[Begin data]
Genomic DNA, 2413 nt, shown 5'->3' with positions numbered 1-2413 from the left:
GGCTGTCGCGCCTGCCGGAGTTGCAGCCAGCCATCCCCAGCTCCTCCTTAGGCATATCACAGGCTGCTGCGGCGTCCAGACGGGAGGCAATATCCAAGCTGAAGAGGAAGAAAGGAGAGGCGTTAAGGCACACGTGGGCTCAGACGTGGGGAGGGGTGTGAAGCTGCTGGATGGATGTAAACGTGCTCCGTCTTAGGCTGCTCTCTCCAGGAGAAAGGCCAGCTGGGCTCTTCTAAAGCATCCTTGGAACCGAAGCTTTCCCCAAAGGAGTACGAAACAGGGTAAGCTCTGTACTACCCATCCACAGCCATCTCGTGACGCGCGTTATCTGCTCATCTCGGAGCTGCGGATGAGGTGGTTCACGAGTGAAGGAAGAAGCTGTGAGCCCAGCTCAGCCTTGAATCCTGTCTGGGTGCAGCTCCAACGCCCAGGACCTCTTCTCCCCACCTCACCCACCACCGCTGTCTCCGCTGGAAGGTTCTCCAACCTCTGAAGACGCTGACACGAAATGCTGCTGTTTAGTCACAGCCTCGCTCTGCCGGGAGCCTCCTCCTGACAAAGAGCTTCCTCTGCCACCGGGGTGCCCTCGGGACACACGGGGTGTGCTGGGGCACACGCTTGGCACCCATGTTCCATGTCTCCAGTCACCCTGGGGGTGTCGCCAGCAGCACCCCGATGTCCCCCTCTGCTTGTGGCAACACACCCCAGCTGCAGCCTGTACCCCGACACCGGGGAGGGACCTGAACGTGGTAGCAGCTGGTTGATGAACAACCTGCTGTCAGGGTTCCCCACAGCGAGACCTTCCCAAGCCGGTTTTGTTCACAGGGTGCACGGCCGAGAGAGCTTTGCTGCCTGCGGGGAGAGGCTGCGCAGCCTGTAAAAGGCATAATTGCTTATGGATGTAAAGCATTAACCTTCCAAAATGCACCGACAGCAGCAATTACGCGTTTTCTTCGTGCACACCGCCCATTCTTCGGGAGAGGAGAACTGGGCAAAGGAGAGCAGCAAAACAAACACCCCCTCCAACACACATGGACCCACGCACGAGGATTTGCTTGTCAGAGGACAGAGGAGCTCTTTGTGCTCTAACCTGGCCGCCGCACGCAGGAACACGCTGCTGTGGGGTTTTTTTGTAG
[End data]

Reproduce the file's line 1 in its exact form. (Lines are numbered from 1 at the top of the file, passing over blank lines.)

Genomic DNA, 2413 nt, shown 5'->3' with positions numbered 1-2413 from the left: